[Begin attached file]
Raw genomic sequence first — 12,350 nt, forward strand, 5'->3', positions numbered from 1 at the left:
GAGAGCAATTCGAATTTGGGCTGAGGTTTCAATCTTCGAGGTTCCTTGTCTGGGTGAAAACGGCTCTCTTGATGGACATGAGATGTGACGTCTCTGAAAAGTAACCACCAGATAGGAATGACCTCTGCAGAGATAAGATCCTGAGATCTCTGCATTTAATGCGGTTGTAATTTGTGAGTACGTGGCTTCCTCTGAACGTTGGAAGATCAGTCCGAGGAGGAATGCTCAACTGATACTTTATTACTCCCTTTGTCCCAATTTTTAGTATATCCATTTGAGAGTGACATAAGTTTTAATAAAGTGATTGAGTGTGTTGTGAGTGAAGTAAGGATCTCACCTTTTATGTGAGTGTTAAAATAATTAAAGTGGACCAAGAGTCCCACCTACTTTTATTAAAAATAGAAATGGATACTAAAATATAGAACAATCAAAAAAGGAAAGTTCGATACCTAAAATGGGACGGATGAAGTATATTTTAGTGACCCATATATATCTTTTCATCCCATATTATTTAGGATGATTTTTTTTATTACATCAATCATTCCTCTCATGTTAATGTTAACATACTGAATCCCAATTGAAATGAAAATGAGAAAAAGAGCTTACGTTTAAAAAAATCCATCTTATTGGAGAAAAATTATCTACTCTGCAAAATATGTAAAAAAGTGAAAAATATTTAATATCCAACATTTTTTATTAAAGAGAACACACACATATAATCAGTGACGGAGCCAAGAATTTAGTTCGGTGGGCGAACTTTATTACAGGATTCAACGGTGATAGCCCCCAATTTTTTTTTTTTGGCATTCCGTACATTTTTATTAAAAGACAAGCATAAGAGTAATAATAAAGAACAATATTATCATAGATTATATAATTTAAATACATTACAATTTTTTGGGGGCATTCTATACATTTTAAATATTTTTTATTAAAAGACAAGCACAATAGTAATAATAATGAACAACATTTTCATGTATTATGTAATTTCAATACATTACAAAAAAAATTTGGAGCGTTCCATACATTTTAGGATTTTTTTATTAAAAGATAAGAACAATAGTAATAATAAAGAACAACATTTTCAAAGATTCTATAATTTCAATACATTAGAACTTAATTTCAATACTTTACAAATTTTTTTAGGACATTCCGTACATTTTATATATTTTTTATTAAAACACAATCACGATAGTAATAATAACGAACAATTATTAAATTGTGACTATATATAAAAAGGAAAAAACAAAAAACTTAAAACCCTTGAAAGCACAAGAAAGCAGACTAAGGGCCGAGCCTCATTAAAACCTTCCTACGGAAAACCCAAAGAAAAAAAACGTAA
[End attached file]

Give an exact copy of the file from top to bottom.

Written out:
Raw genomic sequence first — 12,350 nt, forward strand, 5'->3', positions numbered from 1 at the left:
GAGAGCAATTCGAATTTGGGCTGAGGTTTCAATCTTCGAGGTTCCTTGTCTGGGTGAAAACGGCTCTCTTGATGGACATGAGATGTGACGTCTCTGAAAAGTAACCACCAGATAGGAATGACCTCTGCAGAGATAAGATCCTGAGATCTCTGCATTTAATGCGGTTGTAATTTGTGAGTACGTGGCTTCCTCTGAACGTTGGAAGATCAGTCCGAGGAGGAATGCTCAACTGATACTTTATTACTCCCTTTGTCCCAATTTTTAGTATATCCATTTGAGAGTGACATAAGTTTTAATAAAGTGATTGAGTGTGTTGTGAGTGAAGTAAGGATCTCACCTTTTATGTGAGTGTTAAAATAATTAAAGTGGACCAAGAGTCCCACCTACTTTTATTAAAAATAGAAATGGATACTAAAATATAGAACAATCAAAAAAGGAAAGTTCGATACCTAAAATGGGACGGATGAAGTATATTTTAGTGACCCATATATATCTTTTCATCCCATATTATTTAGGATGATTTTTTTTATTACATCAATCATTCCTCTCATGTTAATGTTAACATACTGAATCCCAATTGAAATGAAAATGAGAAAAAGAGCTTACGTTTAAAAAAATCCATCTTATTGGAGAAAAATTATCTACTCTGCAAAATATGTAAAAAAGTGAAAAATATTTAATATCCAACATTTTTTATTAAAGAGAACACACACATATAATCAGTGACGGAGCCAAGAATTTAGTTCGGTGGGCGAACTTTATTACAGGATTCAACGGTGATAGCCCCCAATTTTTTTTTTTTGGCATTCCGTACATTTTTATTAAAAGACAAGCATAAGAGTAATAATAAAGAACAATATTATCATAGATTATATAATTTAAATACATTACAATTTTTTGGGGGCATTCTATACATTTTAAATATTTTTTATTAAAAGACAAGCACAATAGTAATAATAATGAACAACATTTTCATGTATTATGTAATTTCAATACATTACAAAAAAAATTTGGAGCGTTCCATACATTTTAGGATTTTTTTATTAAAAGATAAGAACAATAGTAATAATAAAGAACAACATTTTCAAAGATTCTATAATTTCAATACATTAGAACTTAATTTCAATACTTTACAAATTTTTTTAGGACATTCCGTACATTTTATATATTTTTTATTAAAACACAATCACGATAGTAATAATAACGAACAATTATTAAATTGTGACTATATATAAAAAGGAAAAAACAAAAAACTTAAAACCCTTGAAAGCACAAGAAAGCAGACTAAGGGCCGAGCCTCATTAAAACCTTCCTACGGAAAACCCAAAGAAAAAAAACGTAA